Japan in Their Own Words (JITOW)/日本からの意見

Limitation of US Public Diplomacy
OGAWA Tadashi / Managing Director, Japan Foundation Center for Global Partnership

May 8, 2008
The international community casts a critical eye on the United States. According to the latest BBC World Service poll based on more than 17,000 interviews across 34 countries, the view that the United States is having a negative influence in the world is nearly a majority, at 47%, while only 35% say that it is having a positive influence. In terms of negative influence, it ranks after Iran, Israel, Pakistan and North Korea.

Under the banner of "War on Terrorism" since the trauma of 9/11, the United States has been trying to strengthen its public diplomacy to capture the hearts and minds of the Islamic youths in the Middle East who might be tempted towards terrorism. However, its public diplomacy towards the Middle East has not achieved the desired results, and questions are increasingly raised about its efficacy even within the United States.

One could argue that the United States is unpopular internationally because of its judgment in failing to nurture international consensus and embarking on a course of self-righteous foreign and military policies, and it is not quite fair to make public diplomacy the culprit for the increased antipathy to the United States.

That said, it is also true that there is a serious problem with the basic concept of the United States public diplomacy. With too much focus on the short-term diplomatic gain of winning support for the US government policy, it has been preoccupied with unilaterally projecting the US case. Too little attention has been paid to fostering and increasing mutual understanding with the citizens of the Middle East and other Islamic regions. Further, public diplomacy has been seen as a theatre of "war of ideas and ideologies", thus injecting the rhetoric of war into cultural exchange.

Let me cite an example. The year after 9/11, the US State Department produced a television programme describing how Muslim residents in the United States are living peacefully, and tried to have it aired in the Islamic countries. The campaign was meant to show that the "War on Terrorism" does not see Islam as an enemy, but that Americans and Muslims share many values in common. The programme turned out to be unpopular, and the campaign was suspended before long without achieving its objective. Perhaps what the State Department should have done is not to talk boastfully to the Middle East about how human rights are respected in American society, but to show by deeds that the United States was genuinely interested in learning in earnest the history, culture and society of the Middle East and in understanding the complex emotions harboured by the people of the Middle East toward the United States and other Western countries.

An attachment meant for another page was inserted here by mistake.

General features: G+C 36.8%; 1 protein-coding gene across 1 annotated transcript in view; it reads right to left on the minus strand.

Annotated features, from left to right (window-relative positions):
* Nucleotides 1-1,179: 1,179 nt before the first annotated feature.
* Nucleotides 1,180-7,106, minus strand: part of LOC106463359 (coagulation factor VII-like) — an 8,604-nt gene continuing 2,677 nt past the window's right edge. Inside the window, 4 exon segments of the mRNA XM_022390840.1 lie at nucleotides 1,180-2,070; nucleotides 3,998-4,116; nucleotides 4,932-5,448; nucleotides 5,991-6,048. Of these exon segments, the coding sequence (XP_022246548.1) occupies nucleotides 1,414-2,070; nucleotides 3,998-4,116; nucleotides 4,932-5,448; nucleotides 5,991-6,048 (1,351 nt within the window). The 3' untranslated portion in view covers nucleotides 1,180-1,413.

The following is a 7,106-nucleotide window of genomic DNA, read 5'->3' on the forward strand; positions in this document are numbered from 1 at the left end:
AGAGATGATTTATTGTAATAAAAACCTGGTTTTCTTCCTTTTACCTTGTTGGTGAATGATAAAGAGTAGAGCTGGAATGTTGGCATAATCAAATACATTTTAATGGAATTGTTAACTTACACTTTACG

The aforementioned BBC poll shows that Japan has been rated the highest in terms of positive influence for three consecutive years. This is especially the case in Southeast Asian countries. It should be remembered, however, that violent anti-Japanese demonstrations erupted in the region in the 1970s, and the feeling toward Japan was far from warm. Japan succeeded in improving its image in the region through its non-military contribution to peace and its Official Development Assistance, and above all, through its unremitting efforts to foster mutual understanding as equal partners respectful of the dignity of the other. Unless we show ourselves willing to listen to the views of the others, they will not be ready to accept what we say.

Behind the proliferation of international terrorism lie the humiliation and identity crisis of the Middle Eastern Muslims who feel that their dignity and cherished values have been jeopardized. It is not the unilateral projection of values but dialogue and mutual understanding that will heal the scars of their heart and cut those would-be terrorist youths away from terrorist groups.

The writer is Managing Director, Japan Foundation Center for Global Partnership.
The English-Speaking Union of Japan

小川 忠  / 国際交流基金日米センター 事務局長

2008年 5月 8日







(筆者は国際交流基金日米センター 事務局長。)
一般社団法人 日本英語交流連盟